"Monty..." he says, my name sopping with dread.
"And," I continue overtop him, "I'd like you to both remember just how much you adore me and how dull and gloomy your lives would be without me in them."
"What did you do?”

Bundled into a carriage with a bear guide, his 15 year bookish sister Felicity ( think Mary from Pride and Prejudice) and Percy,  his one true love, they set off for one last whirl of fun and end up running for their lives.

Some people don't want to spoil mysteries or twists. I don't want to spoil adventures. I don't want readers to be for one moment expecting the freshness of language, the originality of adventures or the heart of the chase that turns the plot from comedy of (ill) manners to continental chase ( with pirates, for good measure).

But I do want to allure readers by expressing my absolute delight (tame, I mean head over heels full blown heart-thrumming finger tingling obsession) and LOVE for our three leads, their interactions and the deep affection that is so beautifully shared it cuts through like a knife and winnows its way to stay.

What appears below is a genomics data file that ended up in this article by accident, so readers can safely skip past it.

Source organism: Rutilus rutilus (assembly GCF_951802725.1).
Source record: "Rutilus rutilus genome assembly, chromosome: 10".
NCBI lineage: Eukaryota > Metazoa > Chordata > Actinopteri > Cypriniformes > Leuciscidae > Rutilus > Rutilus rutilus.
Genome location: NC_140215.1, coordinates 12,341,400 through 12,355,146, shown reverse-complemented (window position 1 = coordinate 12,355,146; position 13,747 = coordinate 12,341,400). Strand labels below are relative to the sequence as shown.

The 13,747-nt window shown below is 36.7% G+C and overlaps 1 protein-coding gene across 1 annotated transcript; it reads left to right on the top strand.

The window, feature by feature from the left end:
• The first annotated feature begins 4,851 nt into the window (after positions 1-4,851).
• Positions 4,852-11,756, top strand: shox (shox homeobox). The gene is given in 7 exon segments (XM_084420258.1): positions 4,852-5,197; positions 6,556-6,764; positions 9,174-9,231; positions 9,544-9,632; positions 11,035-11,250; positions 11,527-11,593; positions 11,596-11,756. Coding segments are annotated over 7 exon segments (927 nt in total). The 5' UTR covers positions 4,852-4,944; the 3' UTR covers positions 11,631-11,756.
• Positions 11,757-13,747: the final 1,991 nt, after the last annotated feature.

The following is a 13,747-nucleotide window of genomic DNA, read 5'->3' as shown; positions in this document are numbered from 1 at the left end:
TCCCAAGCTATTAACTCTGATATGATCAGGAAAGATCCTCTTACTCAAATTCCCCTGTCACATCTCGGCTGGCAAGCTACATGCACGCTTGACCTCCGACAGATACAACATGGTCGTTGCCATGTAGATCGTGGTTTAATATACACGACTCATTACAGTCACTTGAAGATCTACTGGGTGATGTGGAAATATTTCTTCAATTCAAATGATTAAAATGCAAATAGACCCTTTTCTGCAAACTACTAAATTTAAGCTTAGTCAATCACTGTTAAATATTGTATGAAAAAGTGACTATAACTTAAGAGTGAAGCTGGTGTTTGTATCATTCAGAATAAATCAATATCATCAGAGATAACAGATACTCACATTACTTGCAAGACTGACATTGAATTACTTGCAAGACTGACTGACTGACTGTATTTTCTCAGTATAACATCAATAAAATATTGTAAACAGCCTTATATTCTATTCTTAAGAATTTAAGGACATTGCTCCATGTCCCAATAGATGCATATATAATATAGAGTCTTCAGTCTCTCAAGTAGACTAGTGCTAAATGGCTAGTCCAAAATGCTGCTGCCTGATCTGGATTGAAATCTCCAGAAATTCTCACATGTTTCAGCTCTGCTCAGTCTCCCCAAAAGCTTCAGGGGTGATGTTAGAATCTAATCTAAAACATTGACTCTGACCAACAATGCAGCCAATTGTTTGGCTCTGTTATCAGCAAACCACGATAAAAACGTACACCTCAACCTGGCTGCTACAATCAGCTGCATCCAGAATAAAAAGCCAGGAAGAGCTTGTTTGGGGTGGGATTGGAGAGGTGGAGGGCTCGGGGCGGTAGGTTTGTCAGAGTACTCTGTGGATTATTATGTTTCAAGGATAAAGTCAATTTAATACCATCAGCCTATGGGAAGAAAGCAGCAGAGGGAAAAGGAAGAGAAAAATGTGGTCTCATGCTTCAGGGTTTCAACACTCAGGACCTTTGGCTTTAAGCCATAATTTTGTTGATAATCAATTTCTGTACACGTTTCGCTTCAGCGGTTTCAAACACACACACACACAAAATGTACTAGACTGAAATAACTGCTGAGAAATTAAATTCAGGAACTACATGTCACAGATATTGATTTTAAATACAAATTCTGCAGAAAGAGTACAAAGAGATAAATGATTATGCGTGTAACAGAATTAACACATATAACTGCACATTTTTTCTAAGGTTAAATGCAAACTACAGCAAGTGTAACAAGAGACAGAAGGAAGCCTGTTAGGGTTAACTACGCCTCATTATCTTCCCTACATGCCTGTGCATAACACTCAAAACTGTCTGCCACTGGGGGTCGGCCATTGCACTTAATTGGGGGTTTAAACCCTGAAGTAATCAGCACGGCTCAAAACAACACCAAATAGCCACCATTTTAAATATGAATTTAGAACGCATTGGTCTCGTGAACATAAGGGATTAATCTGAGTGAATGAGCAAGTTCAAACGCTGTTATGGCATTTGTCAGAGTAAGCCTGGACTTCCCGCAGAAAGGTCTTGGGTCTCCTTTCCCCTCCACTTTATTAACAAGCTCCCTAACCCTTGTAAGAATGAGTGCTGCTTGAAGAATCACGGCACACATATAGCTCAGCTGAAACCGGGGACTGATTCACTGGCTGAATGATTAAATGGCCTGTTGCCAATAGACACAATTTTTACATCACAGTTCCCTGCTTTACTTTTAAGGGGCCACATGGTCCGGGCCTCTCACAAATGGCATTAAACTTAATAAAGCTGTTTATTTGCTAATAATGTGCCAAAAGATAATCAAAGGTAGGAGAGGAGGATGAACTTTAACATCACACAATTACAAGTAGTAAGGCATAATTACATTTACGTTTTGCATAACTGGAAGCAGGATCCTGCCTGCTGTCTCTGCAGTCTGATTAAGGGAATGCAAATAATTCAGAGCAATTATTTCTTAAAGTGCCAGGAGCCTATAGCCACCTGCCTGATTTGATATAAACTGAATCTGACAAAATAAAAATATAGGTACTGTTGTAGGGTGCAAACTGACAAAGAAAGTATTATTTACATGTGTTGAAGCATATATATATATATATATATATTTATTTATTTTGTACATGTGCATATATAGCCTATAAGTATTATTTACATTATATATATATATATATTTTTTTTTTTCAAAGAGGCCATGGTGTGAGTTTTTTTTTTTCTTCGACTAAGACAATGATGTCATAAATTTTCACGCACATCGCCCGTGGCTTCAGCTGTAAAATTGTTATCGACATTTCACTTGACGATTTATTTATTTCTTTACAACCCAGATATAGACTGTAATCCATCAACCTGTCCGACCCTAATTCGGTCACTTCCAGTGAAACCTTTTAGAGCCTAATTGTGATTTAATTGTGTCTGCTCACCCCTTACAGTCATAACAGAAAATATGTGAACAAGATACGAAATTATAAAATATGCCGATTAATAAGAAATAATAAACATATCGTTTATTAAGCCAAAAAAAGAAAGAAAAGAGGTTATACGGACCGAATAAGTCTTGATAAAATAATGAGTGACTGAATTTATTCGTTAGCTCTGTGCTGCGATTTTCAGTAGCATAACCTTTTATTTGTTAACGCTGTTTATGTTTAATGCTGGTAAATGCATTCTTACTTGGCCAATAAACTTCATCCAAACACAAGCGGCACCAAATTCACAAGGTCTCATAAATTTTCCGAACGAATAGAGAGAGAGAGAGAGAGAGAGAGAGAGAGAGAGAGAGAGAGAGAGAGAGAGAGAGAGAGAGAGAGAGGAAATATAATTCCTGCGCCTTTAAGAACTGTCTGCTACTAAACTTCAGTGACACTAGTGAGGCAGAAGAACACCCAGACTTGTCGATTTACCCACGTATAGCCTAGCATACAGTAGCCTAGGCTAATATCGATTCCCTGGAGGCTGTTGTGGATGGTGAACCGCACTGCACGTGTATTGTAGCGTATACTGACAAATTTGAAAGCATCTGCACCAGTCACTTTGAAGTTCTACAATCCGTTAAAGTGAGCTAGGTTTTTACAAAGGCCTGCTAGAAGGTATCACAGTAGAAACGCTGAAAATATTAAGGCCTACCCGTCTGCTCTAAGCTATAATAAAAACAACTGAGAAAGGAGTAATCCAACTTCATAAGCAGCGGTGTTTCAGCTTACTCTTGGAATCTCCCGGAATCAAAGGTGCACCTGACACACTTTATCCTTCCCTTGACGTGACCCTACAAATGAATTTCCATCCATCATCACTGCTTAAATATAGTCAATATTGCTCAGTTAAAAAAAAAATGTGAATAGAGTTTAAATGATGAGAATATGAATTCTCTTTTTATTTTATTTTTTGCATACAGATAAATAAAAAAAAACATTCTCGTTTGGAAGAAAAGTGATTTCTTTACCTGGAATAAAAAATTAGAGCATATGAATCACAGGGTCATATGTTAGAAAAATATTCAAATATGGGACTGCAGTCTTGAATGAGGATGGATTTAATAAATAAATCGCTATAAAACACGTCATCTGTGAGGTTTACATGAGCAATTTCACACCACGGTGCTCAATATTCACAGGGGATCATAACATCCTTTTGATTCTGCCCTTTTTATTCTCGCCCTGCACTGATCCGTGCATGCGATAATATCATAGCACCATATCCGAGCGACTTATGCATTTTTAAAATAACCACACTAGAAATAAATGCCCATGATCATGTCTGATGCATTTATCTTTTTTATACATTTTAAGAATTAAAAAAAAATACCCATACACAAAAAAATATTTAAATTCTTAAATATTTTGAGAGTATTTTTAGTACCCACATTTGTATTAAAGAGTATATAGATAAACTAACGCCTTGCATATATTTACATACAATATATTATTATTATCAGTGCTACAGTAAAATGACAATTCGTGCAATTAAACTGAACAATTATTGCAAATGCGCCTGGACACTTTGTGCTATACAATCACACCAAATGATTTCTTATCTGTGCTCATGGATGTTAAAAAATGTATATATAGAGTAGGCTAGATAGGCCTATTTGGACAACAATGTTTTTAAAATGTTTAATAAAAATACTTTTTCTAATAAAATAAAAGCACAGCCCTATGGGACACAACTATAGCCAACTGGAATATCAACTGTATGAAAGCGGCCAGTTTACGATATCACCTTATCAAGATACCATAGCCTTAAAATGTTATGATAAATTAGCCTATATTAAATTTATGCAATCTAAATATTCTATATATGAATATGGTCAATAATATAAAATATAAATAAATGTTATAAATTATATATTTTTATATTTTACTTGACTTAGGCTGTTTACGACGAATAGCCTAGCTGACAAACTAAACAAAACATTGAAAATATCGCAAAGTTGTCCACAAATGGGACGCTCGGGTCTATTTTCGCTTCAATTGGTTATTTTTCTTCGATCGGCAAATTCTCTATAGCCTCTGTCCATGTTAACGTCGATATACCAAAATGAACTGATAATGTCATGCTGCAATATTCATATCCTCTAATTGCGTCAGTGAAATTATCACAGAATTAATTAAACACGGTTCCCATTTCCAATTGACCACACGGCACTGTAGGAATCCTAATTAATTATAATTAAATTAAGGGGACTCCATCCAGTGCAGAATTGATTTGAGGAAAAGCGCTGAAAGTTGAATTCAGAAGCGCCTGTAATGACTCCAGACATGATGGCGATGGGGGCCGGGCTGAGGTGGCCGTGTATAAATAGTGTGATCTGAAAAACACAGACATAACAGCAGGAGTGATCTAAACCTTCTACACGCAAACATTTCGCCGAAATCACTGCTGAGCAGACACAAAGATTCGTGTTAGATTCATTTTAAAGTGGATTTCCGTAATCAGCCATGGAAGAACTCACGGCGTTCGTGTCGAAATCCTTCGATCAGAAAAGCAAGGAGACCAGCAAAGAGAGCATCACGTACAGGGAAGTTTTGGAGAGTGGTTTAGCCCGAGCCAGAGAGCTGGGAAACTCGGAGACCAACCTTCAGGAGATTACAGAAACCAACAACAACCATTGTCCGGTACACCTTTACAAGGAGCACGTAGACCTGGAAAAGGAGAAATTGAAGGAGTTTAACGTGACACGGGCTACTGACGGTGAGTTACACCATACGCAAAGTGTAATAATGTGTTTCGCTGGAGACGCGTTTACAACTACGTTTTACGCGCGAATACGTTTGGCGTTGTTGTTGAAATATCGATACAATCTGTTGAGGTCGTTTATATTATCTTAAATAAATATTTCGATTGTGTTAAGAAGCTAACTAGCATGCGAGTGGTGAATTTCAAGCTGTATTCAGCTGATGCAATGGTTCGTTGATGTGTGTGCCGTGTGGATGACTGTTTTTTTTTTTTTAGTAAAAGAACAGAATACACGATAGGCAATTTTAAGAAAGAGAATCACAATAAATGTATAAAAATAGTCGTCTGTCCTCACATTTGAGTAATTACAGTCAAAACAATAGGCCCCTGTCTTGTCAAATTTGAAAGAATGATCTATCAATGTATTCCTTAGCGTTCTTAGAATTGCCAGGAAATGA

When Monty learns about a terrible secret that would see Percy taken from him forever, it reveals the true depth of his heart. Monty may be all about quips and asides and lecherous behaviour, but he is loyal and broken--- we learn the depth of abuse at his father's hand--and so wanting to do the right thing (even if he takes a maze of lasciviousness to get there).

I absolutely loved this book.  It was one of my most anticipated reads of the year (from years of following the author on social media), made more so when the first four chapters were released at Epicreads and I fell immediately into the wink of a knowing voice that I  would follow everywhere.